When Showtime first announced Yellowjackets, the premium cable channel’s psychological horror show about a high school girls’ soccer team surviving in the wilderness after a plane crash, I could feel it coming.
Well before the premiere episode aired, and well before all the recaps, theory posts, and Twitter fandom, the spirit of my newly gay ’90s teen self stirred within me and whispered a call unto the zeitgeist: “This show is gonna be gay as hell.”
Not since the days of Buffy The Vampire Slayer has a television show with horror elements and a strong ribbon of queer been this exciting. As someone who went to high school between the years 1991 and 1995, and first realized I was gay when I had a dream at 14 about kissing Winona Ryder, a show like this could not be more perfect.
It takes place partially in the ’90s, features a soundtrack of platinum hits from the decade, and stars a core cast of Melanie Lynskey, Juliette Lewis, Christina Ricci and Tawny Cypress. The first season is coming to an end and I still get dizzy just thinking about how Yellowjackets even exists.
The focused aggression on the soccer field. The parties in the woods. The letterman jacket casually tossed on the floor next to a pile of Sassy magazines, all backlit by a Lite-Brite that spells out something vile. It’s peak ’90s gay before it even gets to the gay parts. I’m like Misty when I say drop me in this landscape and break the flight recorder so no one can ever find me and bring me back.
A key to Yellowjackets’ popularity is the show’s ability to offer up content that appeals to a wide range of viewers, while also possessing a certain intangible gayness. The psychological horror elements of the show bring in a mass audience, as does the core cast who have, collectively, starred in fan-favorite TV series and films throughout the years.
The writing, the acting, the music, the production—these are all tools skillfully deployed by a show that has become a quick obsession. So it’s easy to see how a broader fandom has latched onto the show while the queer community can, in conjunction, claim it as their own.
Without being marketed directly as a such, Yellowjackets is a very gay show because anything can be seen as gay if you just try hard enough, and that’s half the fun of being gay. (This practice is given a special descriptive these days, “queer reading,” and I’ve put it to great use in every Angelina Jolie movie since Foxfire, and, every single episode of Riverdale).
Yes, this show is about survival, trauma, dissociation, brutality, manipulation, etc. But, it’s also very much about adult Natalie (Juliette Lewis) applying dramatic eyeliner in a hand-mirror while listening to Mazzy Star, Shauna (Melanie Lynskey) shoving her husband Jeff (Warren Kole) into a piece of furniture with undeniable femme-top energy, Jackie (Ella Purnell) with her hard femme wilderness hair and lingering “best friend” glances, and Taissa’s (Tawny Cypress) letter opener dexterity.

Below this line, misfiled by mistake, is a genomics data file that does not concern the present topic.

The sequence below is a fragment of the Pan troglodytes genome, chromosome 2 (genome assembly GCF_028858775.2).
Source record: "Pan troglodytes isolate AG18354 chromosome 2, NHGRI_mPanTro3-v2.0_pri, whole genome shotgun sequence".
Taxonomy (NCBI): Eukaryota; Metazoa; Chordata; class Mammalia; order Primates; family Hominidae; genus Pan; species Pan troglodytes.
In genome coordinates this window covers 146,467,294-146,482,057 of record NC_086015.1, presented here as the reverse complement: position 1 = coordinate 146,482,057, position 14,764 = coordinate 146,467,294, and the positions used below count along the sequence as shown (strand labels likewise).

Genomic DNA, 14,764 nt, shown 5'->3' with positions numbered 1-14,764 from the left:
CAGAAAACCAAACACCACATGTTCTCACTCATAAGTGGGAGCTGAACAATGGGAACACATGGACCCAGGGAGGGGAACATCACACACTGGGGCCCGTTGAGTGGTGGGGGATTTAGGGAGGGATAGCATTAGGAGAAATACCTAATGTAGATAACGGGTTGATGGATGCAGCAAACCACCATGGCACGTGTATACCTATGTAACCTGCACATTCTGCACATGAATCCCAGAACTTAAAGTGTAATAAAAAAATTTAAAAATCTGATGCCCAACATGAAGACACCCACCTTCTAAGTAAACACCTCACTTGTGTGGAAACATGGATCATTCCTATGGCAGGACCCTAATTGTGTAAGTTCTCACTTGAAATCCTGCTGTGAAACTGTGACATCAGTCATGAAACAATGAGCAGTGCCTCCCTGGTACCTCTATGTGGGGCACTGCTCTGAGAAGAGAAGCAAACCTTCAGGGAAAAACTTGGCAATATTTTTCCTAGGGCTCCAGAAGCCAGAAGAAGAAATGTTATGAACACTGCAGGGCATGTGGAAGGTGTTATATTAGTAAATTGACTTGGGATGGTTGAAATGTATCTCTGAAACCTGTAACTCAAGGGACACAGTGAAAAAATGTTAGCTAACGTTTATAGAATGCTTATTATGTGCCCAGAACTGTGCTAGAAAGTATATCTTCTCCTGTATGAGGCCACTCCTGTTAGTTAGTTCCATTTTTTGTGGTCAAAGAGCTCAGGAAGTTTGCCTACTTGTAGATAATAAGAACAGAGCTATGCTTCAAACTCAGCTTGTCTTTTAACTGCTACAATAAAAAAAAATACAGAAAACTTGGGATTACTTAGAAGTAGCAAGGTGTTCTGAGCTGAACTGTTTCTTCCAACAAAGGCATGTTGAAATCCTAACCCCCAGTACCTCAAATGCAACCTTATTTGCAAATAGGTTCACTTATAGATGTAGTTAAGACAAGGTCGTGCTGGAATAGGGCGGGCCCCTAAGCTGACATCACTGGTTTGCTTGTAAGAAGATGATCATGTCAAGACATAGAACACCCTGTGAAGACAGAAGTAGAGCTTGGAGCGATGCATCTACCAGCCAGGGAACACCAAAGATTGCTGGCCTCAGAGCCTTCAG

The combination of underlying gay listed above, and overtly gay realities like assistant coach Ben’s (Steven Krueger) finger snaps in response to the girls doing a dance routine in the cabin, teenage Taissa (Jasmin Savoy Brown) and Van (Liv Hewson) going full mushroom munch in the woods, and adult Taissa’s terrifying home life with her wife Simone (Rukiya Bernard) give us a lot to work with, and it all feels very welcoming for a piece of media that is teasingly steering us towards teen cannibalism.
“And I asked myself about the present: How wide it was, how deep it was, how much was mine to keep.”
What deepens the impact of a show like Yellowjackets debuting in late 2021/early 2022 is its ability to hold up a mirror to fans who went to high school during the period depicted in its flashbacks. Fans who are now middle aged with families of their own in a time that, in many ways, seems so much darker and drearier than 25 years ago—and in just as many other ways, better. And for younger generations of the show’s fans, they’re able to see themselves in characters, both queer and straight, navigating a culture that didn’t always make it so easy for a person to live their truth.
LGBTQ+ culture was certainly not as taboo in the ’90s as it was in the preceding decades, but representation of LGBT characters (the Q+ was just a glimmer in our eyes at that point) in media still caused quite a surprising stir. Sandra Bernhard’s portrayal of a bisexual character named Nancy Bartlett on Roseanne was a big to-do, as was Ellen DeGeneres’ coming out story arc in “The Puppy Episode” of her sitcom Ellen in 1997. Alyson Hannigan’s character Willow Rosenberg opening up about her gayness in season four of Buffy dropped jaws left and right.
Compared to the raw and edgy dicks-out days of Euphoria, the ’90s felt like an untouched glass of whole milk. Younger viewers of Yellowjackets may find it odd that Ben kept his sexuality in the closet, and Van and Tai hid their relationship for so long, but that’s the way it was back then.
Gay life—queer life—was a fun little secret that we made space for ourselves in privately, or within the accepting graces of a chosen few. We’ve certainly made some cultural advancements there, but a lot of the worry and carefulness of being in the queer community still remains. Even in these wild, wild woods of 2022.
Quickly approaching the end of my 44th year on this earth, I watch Yellowjackets and think about how fun it was to be gay in the ’90s. Everything felt so new, like it was just for us. We smoked our Marlboro Reds, listened to our PJ Harvey, and it was just a gay, gay, gay ’ol time. How nice for this show to remind me, and us, that we are just that much closer to being able to have all that fun, with just a little less—when all goes as it should—of the bloody parts.